Whether it be online or in person, the start of this school year feels different. The diverse options for return and the fact that we are living in a historic pandemic have caused a surge of stress for students and parents. Now more than ever, students and parents need to keep their mental wellness in check.
During this time, parents need to remember that kids are their best imitators. If parents integrate mindfulness into family life, their kids will follow. In fact, a study from the University of Vermont showed that mindful parenting caused parents to engage in more positive parenting behavior, which resulted in more positive behavior in kids (meaning less acting out, anxiety, or depression).
Here are a few mindful parenting tips to support you during a uniquely challenging back to school season:
- Practice acceptance: Be willing to acknowledge whatever is happening in the current moment, whether it be good or bad. Instead of berating yourself, understand that mistakes happen. You can use this method if your child is struggling with online school, for example. The space of acceptance also allows you to choose how you want to respond to whatever is happening instead of reacting without thinking.
- Practice patience: Patience, especially in times of stress, fosters peace instead of anger and frustration. By tolerating any difficulties that are thrown your way, you are not only better-equipped to help your kid, you are also taking care of yourself. You can use this method if your child is throwing a tantrum or getting irritated during quarantine. Patience results in less stress – making it easier to face the challenges of parenting.
- Practice nonjudgment: When you pay attention to what is happening in the present moment nonjudgmentally – you become less reactive and more thoughtful. Instead of judging yourself (by feeling guilt or embarrassment), simply respond to the present moment. You can use this method if you have had to change your child’s normal routine during quarantine (for example, allowing them to watch lots of TV).
Teaching your kids to practice mindfulness can also be extremely valuable. To learn more about the benefits of mindfulness for kids and to get some tips, read my article on mindfulness for kids. Here are a few tips on teaching mindfulness to kids:
- Breathe deeply together– In the face of difficult emotions and rising frustrations, pause to acknowledge your children’s feelings and then take three deep breaths together. This simple practice of pausing and breathing will lower everyone’s stress levels and foster family harmony and healthy habits.
- Use mental anchors– To help your child improve their ability to focus and calm down, teach techniques such as counting breaths (inhaling for 3 counts and exhaling for 3 counts) or using a simple mantra such as, “Breathing in I calm the body; Breathing out I calm the mind.”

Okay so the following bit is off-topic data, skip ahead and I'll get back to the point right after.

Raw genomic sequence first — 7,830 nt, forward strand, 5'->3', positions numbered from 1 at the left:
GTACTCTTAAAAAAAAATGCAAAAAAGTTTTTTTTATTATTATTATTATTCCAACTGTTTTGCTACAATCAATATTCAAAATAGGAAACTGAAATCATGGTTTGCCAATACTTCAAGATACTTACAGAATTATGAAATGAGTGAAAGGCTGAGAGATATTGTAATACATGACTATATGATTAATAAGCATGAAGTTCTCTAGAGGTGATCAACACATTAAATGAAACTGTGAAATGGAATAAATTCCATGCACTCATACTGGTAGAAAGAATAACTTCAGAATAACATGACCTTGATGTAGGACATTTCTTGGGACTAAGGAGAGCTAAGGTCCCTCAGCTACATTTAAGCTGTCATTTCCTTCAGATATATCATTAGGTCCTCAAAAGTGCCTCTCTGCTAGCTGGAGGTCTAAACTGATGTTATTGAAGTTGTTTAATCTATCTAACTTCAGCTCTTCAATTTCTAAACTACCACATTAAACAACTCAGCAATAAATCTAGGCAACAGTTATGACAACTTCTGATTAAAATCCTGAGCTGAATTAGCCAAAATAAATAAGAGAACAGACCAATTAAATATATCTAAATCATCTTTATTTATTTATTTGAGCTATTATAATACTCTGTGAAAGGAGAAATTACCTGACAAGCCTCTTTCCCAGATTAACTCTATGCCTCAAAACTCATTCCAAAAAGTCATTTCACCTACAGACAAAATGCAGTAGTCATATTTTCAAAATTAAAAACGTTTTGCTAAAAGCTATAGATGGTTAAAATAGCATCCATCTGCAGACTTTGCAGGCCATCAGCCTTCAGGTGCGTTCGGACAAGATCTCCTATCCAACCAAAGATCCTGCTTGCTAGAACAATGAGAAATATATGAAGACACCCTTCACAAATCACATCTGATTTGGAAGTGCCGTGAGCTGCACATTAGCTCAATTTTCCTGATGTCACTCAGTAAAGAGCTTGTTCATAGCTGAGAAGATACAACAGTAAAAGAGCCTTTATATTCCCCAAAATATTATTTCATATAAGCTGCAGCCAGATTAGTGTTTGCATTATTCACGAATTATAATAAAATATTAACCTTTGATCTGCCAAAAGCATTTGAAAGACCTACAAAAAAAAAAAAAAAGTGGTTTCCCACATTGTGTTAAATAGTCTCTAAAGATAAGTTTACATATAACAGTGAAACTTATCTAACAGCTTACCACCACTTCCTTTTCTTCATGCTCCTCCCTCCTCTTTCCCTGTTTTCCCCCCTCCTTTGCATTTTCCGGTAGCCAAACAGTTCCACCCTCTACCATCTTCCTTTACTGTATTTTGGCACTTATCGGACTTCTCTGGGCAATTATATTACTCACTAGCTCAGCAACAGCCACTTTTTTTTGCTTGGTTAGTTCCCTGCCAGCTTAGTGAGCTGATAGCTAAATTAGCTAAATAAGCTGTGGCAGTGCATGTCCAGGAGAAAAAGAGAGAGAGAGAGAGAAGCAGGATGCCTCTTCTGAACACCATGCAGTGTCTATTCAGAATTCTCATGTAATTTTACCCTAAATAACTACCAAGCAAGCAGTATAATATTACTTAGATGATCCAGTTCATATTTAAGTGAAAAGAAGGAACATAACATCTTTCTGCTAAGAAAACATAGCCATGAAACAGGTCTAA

Finally, mindfulness can be a really valuable practice for teenagers facing the stress of Covid-19 as well as additional social and academic pressures. To learn more about mindfulness for teens, check out my article on mindfulness for teens. Here are a few tips on practicing mindfulness for teens:
- Practice mindful self-care –We teenagers can often feel so overwhelmed that we forget to practice self-care. Self-care actually helps us manage stress – and it does not have to take that long. Some examples of mindful self-care are starting a puzzle, taking time to stretch, or even taking some deep breaths.
- Meditate –I believe the practice of noticing the mind wandering and bringing attention back to the breath is very beneficial, especially since us teenagers are constantly distracted by lots of information online and in person. Meditations can be long or short, and there are many different types. Using apps like Headspace or Calm can help people get started. You can also enroll teens in Mastermind classes, which are suitable for ages 13 and up.
Adding these mindful techniques to your toolbox can be helpful as you face this new school year. To deepen your knowledge and connect with a likeminded community, join us September for Mastermind’s Mindful Parenting workshop with Dr. Adrianne Bagley.
About the Author:
Sonia Dhingrais a high school senior and a Mindfulness Manager at Mastermind Meditation. She has spent the last two summers interning with the Stress Solutions team at the Brain Performance Institute (part of the UT Dallas Center for BrainHealth). In her free time, she enjoys practicing photography and piano.